Israeli Energy Minister Yuval Steinitz speaks during a press conference at the 23rd World Energy Congress on October 13, 2016 in Istanbul, Turkey. (Photo by AFP)
Israel’s energy minister has traveled to Turkey to hold talks with the country’s officials, the first such trip since the two sides normalized ties after some six years of diplomatic tensions.
On Thursday, Yuval Steinitz arrived in the Turkish city of Istanbul, where he sat down for talks with Turkish Energy Minister Berat Albayrak, President Recep Tayyip Erdogan’s son-in-law.
After the talks, Steinitz said Israel and Turkey have agreed to examine the possibility of constructing a pipeline that would carry natural gas from the Israeli-occupied territories to Turkey and onward to European markets.
He also said while Israel was building regional energy cooperation links with Jordan, Egypt, Cyprus and Greece, “the Turkish option is very important.”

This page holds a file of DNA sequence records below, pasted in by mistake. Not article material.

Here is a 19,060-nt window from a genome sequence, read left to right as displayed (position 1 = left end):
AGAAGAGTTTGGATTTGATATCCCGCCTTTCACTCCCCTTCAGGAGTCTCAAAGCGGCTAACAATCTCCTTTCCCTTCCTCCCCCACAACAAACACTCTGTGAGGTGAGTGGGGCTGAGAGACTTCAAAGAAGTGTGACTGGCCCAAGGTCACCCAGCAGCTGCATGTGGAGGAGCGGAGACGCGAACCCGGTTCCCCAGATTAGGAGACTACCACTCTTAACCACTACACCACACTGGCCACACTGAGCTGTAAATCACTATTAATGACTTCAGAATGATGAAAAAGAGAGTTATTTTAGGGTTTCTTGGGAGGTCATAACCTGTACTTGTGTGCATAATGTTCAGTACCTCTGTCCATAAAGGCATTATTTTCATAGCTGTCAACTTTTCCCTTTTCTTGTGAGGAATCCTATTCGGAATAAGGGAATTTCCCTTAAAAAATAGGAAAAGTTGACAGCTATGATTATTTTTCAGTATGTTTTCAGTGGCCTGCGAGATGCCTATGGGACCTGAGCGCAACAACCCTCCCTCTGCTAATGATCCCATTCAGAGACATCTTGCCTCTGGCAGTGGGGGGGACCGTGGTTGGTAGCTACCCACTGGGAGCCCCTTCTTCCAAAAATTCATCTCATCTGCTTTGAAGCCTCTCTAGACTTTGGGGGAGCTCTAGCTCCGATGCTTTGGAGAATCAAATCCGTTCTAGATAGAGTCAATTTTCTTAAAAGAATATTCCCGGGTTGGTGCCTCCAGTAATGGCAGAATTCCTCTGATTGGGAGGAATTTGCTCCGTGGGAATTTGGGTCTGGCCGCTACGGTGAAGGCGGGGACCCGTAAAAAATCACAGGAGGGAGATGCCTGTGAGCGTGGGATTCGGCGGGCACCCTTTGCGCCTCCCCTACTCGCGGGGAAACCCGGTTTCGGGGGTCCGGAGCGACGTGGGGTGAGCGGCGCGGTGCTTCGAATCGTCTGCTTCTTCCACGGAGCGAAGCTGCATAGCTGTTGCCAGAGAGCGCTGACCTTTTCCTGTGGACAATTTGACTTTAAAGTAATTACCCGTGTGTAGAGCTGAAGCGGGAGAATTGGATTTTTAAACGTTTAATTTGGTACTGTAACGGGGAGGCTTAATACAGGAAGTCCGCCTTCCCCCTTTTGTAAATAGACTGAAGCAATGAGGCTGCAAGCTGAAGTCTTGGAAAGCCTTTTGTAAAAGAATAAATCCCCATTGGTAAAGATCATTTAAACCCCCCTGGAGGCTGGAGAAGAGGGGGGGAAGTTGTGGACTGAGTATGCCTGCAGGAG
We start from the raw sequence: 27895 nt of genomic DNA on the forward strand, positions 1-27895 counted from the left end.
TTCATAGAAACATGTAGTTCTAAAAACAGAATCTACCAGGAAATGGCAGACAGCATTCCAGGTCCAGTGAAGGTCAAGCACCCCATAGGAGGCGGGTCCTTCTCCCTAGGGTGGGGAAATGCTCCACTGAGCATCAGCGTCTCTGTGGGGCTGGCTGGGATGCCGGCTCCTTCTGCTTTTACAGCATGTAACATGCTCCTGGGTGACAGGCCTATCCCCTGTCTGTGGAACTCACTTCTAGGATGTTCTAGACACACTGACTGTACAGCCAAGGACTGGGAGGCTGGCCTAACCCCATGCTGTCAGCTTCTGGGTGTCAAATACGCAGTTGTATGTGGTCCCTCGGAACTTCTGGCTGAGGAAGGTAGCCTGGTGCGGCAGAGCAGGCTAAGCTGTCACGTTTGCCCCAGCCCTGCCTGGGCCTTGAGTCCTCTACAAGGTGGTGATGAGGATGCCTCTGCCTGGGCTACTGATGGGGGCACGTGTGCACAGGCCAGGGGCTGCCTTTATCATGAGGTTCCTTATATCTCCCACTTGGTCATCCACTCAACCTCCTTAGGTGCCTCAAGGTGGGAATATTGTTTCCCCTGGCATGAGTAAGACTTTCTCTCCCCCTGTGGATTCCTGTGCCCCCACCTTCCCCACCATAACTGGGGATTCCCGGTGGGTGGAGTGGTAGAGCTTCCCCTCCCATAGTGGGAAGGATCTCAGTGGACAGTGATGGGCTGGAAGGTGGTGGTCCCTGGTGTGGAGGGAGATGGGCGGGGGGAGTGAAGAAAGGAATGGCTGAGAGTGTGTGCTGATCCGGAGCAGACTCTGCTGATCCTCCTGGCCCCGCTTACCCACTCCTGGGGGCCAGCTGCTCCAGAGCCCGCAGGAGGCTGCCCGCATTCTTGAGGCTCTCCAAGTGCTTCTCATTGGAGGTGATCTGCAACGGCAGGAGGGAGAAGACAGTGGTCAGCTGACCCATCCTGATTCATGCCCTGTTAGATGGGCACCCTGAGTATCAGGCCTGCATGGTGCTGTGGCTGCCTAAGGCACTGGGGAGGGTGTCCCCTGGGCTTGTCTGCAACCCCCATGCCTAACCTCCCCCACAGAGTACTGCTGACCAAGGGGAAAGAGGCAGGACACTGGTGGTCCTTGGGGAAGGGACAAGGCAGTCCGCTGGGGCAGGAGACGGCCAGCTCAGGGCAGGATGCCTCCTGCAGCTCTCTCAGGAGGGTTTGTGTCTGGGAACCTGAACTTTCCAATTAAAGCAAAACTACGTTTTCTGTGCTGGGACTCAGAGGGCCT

The Israeli minister added that the Tel Aviv regime welcomes the Turkish participation in the exploration of new gas fields, describing his visit as “a token of the normalization process that just started” between the two sides.
Steinitz, who attended an energy congress in Istanbul, is the most senior Israeli official to visit Turkey since Ankara and Tel Aviv agreed this summer to end six years of acrimony over an Israeli on a Gaza-bound Turkish aid ship in 2010.
Ankara and Tel Aviv’s once close relations soured after Israeli commandos raided the Gaza Strip-bound Turkish-flagged Freedom Flotilla in international waters of the Mediterranean on May 31, 2010, killing nine Turkish citizens and injuring about 50 other people. A tenth Turkish national later succumbed to his injuries.
The vessel was attempting to break the Israeli naval blockade of the Gaza Strip.
Ankara demanded an apology, which was not forthcoming only until recently, as well as compensation for the families of the victims of the Israeli raid.
The two sides, however, announced a reconciliation agreement on June 27, after several rounds of negotiations. Later, Ankara and Tel Aviv began the procedure of exchanging ambassadors.
Turkish and Israeli officials have both defended the deal, under which a main Turkish condition for the normalization of ties remains unmet, namely Israel’s lifting of the blockade on the Gaza Strip.
The Israeli regime has now paid Turkey $20 million (18 million euros) in compensation to the families of the Turkish activists killed in the Gaza aid vessel incident.